We've sorted ourselves into echo-chambers online and in real life. We've succumbed to a mentality that our disagreements must make enemies. Moderates have become an endangered species, and middle grounds are the stuff for historical novels and nature preserves.
The good news is that we have a formula to move forward. We have inherited two frameworks that can help to restore civility and promote the common good, and liberty and justice for all.
First, the Constitution. Its authors were well aware of the fallen nature of humanity and offered us a path to uphold peace. The editors of America wrote recently:
The Constitution itself is inspired by a theological worldview. Our founders believed that they were creating a form of government for a fallen world. Their true genius lay in how they accounted for the human predilection toward sin and division by creating a strict separation of powers that, paradoxically, would serve to unify the country and guard it against would-be tyrants and demagogues.
Second, the Gospel of Jesus Christ and its accompanying Scriptures: from Matthew to Revelation, we are presented with a promise of covenantal love that reconciles differences and establishes peace and justice. In this vision, the church — the people of God — love their enemies, forgive wrongs, offer kindness and generosity, practice nonviolence, build relationships and act with charity and justice. The church needs to imagine how we can protect against the collapse of democracy and heed the call to be peacemakers. We must also heed the words of Scripture that remind us to persevere and be encouraging to one another. We may already be at war, and so we cannot delay in striving for reconciliation and peace.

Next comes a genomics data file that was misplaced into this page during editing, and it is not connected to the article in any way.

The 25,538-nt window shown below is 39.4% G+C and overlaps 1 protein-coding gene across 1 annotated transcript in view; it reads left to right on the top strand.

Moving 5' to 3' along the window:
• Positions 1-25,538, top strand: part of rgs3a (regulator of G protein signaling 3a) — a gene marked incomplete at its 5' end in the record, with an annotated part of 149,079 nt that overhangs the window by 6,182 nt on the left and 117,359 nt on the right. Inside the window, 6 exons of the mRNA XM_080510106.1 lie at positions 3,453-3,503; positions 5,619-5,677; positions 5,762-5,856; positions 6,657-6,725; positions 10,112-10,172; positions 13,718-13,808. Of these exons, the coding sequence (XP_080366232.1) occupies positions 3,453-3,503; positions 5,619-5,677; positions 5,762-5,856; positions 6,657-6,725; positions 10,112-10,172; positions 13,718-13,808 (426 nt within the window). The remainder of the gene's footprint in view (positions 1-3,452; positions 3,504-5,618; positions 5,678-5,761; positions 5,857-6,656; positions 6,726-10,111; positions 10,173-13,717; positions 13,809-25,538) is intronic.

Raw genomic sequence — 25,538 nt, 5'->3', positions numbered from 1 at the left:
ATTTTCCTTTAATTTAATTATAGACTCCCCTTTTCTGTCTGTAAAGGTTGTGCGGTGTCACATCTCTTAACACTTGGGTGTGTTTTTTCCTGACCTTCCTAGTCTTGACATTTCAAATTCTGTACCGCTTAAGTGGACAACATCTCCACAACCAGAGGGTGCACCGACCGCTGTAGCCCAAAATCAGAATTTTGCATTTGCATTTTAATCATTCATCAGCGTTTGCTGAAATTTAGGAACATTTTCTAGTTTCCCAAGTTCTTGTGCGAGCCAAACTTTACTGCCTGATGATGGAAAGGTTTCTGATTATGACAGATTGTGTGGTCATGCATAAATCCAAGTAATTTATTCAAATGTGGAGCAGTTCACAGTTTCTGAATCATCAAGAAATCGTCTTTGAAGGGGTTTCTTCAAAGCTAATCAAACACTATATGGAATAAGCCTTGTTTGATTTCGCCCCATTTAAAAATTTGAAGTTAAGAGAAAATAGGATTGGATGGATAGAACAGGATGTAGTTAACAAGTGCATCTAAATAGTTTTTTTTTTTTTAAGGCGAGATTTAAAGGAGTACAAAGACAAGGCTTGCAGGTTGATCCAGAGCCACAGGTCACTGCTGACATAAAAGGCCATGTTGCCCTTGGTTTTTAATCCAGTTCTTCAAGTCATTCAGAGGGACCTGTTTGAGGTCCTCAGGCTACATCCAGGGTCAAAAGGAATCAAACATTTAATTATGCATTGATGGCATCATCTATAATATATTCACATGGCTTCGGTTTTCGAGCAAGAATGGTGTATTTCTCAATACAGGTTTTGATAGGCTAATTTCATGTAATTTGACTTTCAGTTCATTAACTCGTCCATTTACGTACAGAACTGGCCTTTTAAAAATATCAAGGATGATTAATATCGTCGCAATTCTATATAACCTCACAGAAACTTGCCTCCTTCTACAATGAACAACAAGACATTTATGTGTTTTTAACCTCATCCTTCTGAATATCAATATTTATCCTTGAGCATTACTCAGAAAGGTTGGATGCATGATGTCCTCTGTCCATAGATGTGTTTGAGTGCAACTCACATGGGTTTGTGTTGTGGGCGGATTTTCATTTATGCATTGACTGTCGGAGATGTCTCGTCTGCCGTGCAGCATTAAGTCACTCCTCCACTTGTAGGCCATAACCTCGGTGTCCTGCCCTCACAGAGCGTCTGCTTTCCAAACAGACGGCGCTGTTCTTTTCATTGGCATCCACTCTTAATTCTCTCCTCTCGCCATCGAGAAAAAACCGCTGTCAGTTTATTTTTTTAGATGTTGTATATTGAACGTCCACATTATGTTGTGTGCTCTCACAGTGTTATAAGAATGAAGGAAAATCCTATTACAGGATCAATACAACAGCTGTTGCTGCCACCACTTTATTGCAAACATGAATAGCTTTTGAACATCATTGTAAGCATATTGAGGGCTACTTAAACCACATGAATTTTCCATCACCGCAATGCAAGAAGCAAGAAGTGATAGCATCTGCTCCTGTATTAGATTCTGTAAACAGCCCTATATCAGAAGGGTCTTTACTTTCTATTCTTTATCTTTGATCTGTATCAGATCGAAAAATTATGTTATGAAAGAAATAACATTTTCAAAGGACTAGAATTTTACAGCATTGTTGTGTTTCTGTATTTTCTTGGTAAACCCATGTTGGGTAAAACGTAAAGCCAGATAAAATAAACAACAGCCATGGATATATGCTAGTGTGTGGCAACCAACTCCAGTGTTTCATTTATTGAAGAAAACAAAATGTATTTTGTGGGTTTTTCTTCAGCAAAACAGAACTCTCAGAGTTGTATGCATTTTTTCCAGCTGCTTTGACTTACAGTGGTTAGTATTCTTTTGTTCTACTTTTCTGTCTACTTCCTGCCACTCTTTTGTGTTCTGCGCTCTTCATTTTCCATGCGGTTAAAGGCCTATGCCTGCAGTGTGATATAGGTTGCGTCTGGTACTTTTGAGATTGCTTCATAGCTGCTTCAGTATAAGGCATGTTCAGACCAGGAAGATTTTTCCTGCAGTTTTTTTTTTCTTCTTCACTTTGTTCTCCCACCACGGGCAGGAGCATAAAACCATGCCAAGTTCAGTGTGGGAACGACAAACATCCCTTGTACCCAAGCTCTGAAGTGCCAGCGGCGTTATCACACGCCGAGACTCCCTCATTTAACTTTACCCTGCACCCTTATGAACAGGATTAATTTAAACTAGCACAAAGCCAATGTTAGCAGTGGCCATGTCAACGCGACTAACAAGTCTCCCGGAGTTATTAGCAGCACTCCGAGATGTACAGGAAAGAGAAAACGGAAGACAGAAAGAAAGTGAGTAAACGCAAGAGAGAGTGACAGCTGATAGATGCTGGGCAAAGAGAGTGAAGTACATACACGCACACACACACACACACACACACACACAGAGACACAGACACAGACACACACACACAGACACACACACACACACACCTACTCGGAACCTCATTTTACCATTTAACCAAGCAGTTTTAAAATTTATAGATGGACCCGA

History shows us that Christians have done this before. I'd like to offer one example that could be a map to start planning our route to reconciliation. During apartheid in South Africa, the South African Council of Churches work was twofold: they advocated for the end of apartheid and they began to prepare for the Truth and Reconciliation Commission.
Just two years after the election of Nelson Mandela, the commission began its proceedings. During its seven year duration, it received over 21,000 statements from victims and more than 7,000 amnesty applications; it granted 849 amnesties for crimes. Through each act of truth-telling, narratives were rewritten and civility was recovered. Forgiveness, transparency, lament and reconciliation helped move a nation closer to healing. Gradually the nation recovered.
When it comes to working to restore trust and unity, the church in America is uniquely positioned to end the collapse of democracy and bridge the divides that are destroying us. We are called to get to work, God's work, the work of love and mercy. Now is the time.
[Sr. Julia Walsh, Franciscan Sister of Perpetual Adoration, is a retreat director, speaker, educator, activist and award-winning writer who blogs at MessyJesusBusiness.com. Follow her on Twitter: @juliafspa.]